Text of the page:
London, 30 August – The Saudi Arabian Foreign Minister criticised Iran and insisted that the rogue state deserves more economic sanctions on Wednesday, following the mullah’s announcement of plans to close a key shipping channel in the Persian Gulf.
After a meeting with his Russian counterpart, Sergey Lavrov, Adel al-Jubeir lashed out against Iran, called the country’s nuclear programme “weak”, and advocated for more US sanctions targeting Iran.
Jubeir said: “Regarding the Iranian nuclear programme and the historic deal around the programme, we have said from the very beginning that the programme is weak and does not envision active measures that would prevent Iran from continuing its nuclear programme as soon as possible.”
He added: “We believe Iran deserves that we adopt more sanctions against that state.”
Tensions in the area have risen significantly in recent days after Major General Mohammed Bagheri, the Iranian Armed Forces Chief of Staff, declared that Iran would take full control of the Strait of Hormuz, in addition to the Persian Gulf.
Roughly one-third of all of the world’s sea-traded oil is shipped through the Strait of Hormuz on a daily basis, making it one of the busiest oil shipping routes in the world.
Saudi Arabia’s energy adviser Ibrahim al-Muhanna responded to these threats by promising that the UN would get involved if Iran actually shut down the 21-mile wide Strait, which is the only sea passage for many oil-rich Arab states, including Saudi Arabia. He said that Iran would suffer more losses as shutting the Strait would trigger sanctions against the mullahs.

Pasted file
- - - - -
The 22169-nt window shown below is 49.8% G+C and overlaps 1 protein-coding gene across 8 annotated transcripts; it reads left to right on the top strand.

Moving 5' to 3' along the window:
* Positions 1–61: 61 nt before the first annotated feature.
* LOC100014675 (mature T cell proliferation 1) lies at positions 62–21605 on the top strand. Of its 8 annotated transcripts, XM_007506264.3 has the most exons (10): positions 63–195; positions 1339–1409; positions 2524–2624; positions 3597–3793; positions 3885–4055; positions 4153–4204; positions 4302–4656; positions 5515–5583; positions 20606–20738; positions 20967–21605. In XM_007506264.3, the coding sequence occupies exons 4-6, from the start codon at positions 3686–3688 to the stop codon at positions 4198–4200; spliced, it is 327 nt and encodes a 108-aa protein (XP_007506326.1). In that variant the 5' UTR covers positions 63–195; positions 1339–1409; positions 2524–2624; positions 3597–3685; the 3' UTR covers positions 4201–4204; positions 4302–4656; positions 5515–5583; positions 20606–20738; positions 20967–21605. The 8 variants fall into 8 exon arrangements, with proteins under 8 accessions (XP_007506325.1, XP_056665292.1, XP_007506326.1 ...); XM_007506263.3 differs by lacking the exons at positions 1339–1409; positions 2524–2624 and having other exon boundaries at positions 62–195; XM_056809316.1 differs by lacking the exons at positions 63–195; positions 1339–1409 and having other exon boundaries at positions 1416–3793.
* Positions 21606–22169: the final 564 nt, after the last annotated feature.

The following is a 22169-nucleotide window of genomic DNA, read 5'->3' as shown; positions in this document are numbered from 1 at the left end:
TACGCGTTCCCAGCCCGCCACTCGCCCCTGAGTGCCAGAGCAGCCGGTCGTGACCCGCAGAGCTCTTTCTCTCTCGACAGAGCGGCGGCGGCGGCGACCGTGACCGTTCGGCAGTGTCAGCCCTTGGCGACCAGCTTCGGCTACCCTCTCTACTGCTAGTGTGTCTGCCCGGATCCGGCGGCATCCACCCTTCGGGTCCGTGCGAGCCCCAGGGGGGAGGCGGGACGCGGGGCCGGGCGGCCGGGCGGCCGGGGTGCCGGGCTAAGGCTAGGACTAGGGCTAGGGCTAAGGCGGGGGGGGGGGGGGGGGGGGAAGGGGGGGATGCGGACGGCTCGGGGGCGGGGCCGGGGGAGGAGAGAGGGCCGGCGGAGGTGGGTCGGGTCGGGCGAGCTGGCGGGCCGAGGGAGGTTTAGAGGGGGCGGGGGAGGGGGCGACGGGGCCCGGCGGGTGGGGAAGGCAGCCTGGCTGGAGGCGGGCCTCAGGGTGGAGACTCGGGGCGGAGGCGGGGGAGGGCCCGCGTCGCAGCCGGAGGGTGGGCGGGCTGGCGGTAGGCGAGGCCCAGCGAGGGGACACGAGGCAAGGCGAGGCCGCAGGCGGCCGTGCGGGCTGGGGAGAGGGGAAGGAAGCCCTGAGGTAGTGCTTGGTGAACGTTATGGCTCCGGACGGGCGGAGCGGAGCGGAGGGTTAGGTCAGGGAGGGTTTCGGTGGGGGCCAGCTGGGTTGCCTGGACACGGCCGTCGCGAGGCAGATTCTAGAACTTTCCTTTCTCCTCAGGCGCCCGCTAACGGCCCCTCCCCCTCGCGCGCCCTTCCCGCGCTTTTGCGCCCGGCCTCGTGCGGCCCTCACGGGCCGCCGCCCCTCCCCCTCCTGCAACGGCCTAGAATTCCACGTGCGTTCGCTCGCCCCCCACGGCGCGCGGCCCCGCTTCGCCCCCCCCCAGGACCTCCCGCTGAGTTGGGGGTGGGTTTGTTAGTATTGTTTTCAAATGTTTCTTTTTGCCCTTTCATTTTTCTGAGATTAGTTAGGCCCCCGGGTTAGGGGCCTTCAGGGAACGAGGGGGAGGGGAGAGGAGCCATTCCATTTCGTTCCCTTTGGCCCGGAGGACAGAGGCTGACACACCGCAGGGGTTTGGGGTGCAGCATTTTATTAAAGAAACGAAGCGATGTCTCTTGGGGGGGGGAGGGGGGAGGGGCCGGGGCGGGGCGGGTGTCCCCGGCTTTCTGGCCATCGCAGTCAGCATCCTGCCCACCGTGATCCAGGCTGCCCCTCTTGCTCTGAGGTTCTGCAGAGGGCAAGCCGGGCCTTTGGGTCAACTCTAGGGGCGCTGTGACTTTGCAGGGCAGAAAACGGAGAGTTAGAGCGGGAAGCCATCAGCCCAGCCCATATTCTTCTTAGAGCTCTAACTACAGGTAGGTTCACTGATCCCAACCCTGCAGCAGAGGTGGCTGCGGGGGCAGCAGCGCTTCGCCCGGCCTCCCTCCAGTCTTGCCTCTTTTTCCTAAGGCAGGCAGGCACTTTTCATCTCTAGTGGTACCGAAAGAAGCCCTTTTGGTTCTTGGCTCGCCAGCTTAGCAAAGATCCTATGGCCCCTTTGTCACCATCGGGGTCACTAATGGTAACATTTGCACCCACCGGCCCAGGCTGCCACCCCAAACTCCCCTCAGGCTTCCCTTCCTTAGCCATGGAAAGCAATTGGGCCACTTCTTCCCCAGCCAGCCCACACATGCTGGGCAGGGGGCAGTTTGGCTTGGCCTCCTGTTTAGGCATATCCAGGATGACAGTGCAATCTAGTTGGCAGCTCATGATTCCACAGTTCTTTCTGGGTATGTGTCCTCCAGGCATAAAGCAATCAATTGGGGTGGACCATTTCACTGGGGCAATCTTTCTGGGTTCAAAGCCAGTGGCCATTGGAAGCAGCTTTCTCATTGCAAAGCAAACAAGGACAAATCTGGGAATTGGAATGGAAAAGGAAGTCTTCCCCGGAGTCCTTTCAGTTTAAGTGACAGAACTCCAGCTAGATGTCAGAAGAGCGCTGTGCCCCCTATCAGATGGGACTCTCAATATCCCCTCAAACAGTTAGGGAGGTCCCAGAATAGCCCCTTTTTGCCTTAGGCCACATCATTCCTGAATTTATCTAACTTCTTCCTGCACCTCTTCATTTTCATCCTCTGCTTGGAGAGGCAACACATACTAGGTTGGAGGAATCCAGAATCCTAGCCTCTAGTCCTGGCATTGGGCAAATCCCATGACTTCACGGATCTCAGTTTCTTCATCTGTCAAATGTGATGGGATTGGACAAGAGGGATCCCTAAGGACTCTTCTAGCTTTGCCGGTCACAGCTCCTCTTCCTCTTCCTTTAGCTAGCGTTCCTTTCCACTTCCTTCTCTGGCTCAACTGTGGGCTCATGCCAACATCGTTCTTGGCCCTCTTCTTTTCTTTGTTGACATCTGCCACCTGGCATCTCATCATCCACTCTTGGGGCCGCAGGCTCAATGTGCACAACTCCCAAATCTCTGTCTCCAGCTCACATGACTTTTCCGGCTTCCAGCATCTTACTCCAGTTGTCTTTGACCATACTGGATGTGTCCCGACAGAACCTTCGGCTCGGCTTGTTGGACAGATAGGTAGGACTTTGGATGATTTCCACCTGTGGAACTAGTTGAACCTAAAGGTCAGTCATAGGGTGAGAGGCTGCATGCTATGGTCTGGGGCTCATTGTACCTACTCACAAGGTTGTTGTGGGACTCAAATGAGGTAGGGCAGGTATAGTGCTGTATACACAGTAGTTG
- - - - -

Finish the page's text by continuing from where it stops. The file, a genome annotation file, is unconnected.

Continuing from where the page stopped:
He said: “Current sanctions are unlikely to stop Iranian oil exports completely, as almost all experts agree. I mean, they will continue to export 1 million (barrels per day) or so. So closing that Strait of Hormuz will damage the Iranians as much as damaging others.”
Any action to block the passage, even for a short period, could increase the price of oil significantly, according to a 2012 report, and impact thousands of people and businesses globally.
While US Secretary of State Mike Pompeo said on Monday: “The Islamic Republic of Iran does not control the Strait of Hormuz. The Strait is an international waterway. The United States will continue to work with our partners to ensure freedom of navigation and the free flow of commerce in international waterways.”
In May, Donald Trump pulled out of the 2015 Iran nuclear deal, which lifted sanctions in exchange for restrictions to their nuclear programme, which were never fully implemented.